Société pour la Sauvegarde du Patrimoine de Pointe-Claire

Home | About us | Pointe-Claire | Projects | Achievements | Photos
Activities | Your involvement | Press review | Communications | Contact us | Related links


Pointe-Claire

The mill

At the end of the 17th century the Sulpicians reserved lot no. 42 situated on the point, for the construction of a windmill. The point consisted of a peninsula that jutted out into Lake Saint-Louis. The practically treeless point was the ideal place to catch the wind, the driving force of the mill. In 1708, a contract is signed between the priest Michel de Vilermaula, Léonard Paillé and his son Charles for framework. The masonry contract was awarded the following year to Jean Mars. The dimensions and materials needed for construction are mentioned in the contract. Also mentioned in the contract, is the construction of another building to house the miller. Work is to begin in the spring of 1709 and is set to finish at the end of 1710. Therefore the colonists, also known as "eligible voters", were able to have their grain ground there and as payment to the lord of the seigneury had to pay one bushel of grain in every 14 (the right of banality).

Although never raided, the mill's loopholes are evidence of its military role. It was also used as an observatory. In 1837, Amable Saint-Julien acquires the mill from the Sulpicians and in 1854 sells it to Benjamin Dubois. The mill will be in use until September 1st 1866. In 1866, La Fabrique purchases the land to build a convent for the Sisters.

The Pointe-Claire windmill, as it stands today, is a result of many transformations that occurred between the years 1866 and today. Prior to the transfer of lot no. 42, no transformations are undertaken, but the condition of the structure deteriorates and subsequently the wings are lost between the years 1866 and 1880. Afterwards in the 1890's the Sisters replaced the roof, which is a state of ruin, with an observation platform. They had a wind engine erected on the platform to provide the convent with water.

Restoration of the windmill begins in the 1950's. The land is solidified, the roughcast removed and the stone repointed. The conical roof was rebuilt in August 1962 and new wings added in 1967 to mark the convent's centenary. By May 1967 the windmill is looking sensibly the same on the exterior as it did in its heyday. Unfortunately the interior could not benefit of the same result due to the loss of all the original mechanisms. The Société pour la Sauvegarde du Patrimoine de Pointe-Claire has taken steps to restore the windmill in its entirety.

Context within the History of Quebec Architecture

The Pointe-Claire mill, in common with most mills in New France, was built to a popular French design. It was a tower mill, a cylindrical fixed stone structure with a wooden pivoting roof that enabled the wings to be oriented into the wind. All the surviving windmills from the French Colony belong to this category. Usually, these types of windmills were either erected on parcels of land which bordered onto a river, foreland such as Pointe-Claire or on an elevated plateau like the mill LeBer in Senneville.

Although the usage of windmills was fairly widespread, it was never able to surpass the water mill, due to the higher efficiency and quality of the latter. If the use of the windmill surprises some due to the abundance of the surrounding waterways, which favours the use of water mills, this can be explained by the fact that the installation of a windmill was far less expensive and had the capacity to run during the majority of the winter as opposed to the water mill. The windmill was used to grind basic grains such as wheat, barley, rye and buckwheat. Pointe-Claire Mill was used to grind wheat only.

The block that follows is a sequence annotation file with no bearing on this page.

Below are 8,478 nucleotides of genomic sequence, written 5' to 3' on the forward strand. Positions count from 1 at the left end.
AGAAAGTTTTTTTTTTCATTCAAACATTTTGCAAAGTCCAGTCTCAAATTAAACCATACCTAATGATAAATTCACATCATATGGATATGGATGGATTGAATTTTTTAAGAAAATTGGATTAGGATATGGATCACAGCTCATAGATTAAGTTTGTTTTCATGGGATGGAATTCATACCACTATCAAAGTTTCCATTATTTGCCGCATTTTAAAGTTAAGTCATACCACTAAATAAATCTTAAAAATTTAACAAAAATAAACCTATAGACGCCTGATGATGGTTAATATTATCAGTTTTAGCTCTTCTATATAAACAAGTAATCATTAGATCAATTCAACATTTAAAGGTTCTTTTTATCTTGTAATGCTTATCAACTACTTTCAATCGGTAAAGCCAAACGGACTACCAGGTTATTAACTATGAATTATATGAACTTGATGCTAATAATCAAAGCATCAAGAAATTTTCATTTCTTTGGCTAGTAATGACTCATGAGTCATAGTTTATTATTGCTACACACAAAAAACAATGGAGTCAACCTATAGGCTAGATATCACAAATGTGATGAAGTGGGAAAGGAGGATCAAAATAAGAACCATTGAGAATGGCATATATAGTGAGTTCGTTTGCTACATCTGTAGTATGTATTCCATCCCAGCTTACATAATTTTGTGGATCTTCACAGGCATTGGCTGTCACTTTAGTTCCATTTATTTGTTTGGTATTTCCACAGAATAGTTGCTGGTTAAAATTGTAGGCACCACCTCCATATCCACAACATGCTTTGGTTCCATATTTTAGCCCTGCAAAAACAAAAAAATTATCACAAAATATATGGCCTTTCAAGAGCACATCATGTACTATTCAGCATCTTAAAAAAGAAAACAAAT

Characteristics of the wind mill

The tower mill

The Pointe-Claire tower mill's stonework is made of quarry stone. The walls of the mill were 4 French feet (1.30 m) thick at the base. Inside, the mill measured 12 French feet (3.90 m) in diameter by 24 French feet (7.80 m) high. A French foot equals 1.06575 English feet or 32.484 centimeters.

A Redoubt

Built at a time when fear of the Iroquois was still rife, that mill was also designed to serve as a redoubt in case of attack. The walls are pierced with many loopholes which confirm its military function. The mills in Senneville (West-Island) and Pointe-du-Moulin (Île-Perrot) also have loopholes.

A mechanism situated in the frame of the roof

A characteristic of the tower mill is the fact that the entirety of its mechanism is situated under the cap. Although the Pointe-Claire mill has since lost its mechanism, we still know how it operated. The orientation of the wings into the wind is made possible by a movable roof or cap rotating on a wooden winding track built out of oak and greased with suet thanks to a long tail pole. The brake wheel, a large gear wheel set in to the windshaft, transferred the force of the sails to the wallower (another gear), which then transferred the force to a vertical axis, the quant or top spindle. This spindle turned the runner stone resting on top of the bedstone.

A two-door system

Generally, all windmills had two doors opposite each other; when the sails were turning in front of one of them, the miller could safely come and go by the one on the other side.

Meunier tu dors...

Around 250 windmills were built in Quebec. Today, of that number only 18 remain standing, 4 of which are on the island of Montreal. With the exception of Senneville (1686), the Pointe-Claire mill is the oldest windmill on the island of Montreal. Remembering the important role of the French regime, in 1911, the city of Pointe-Claire adopted the windmill as its symbol. Amongst its heritage the windmill is in a league of its own being closely tied to the birth of Pointe-Claire and its ensuing growth.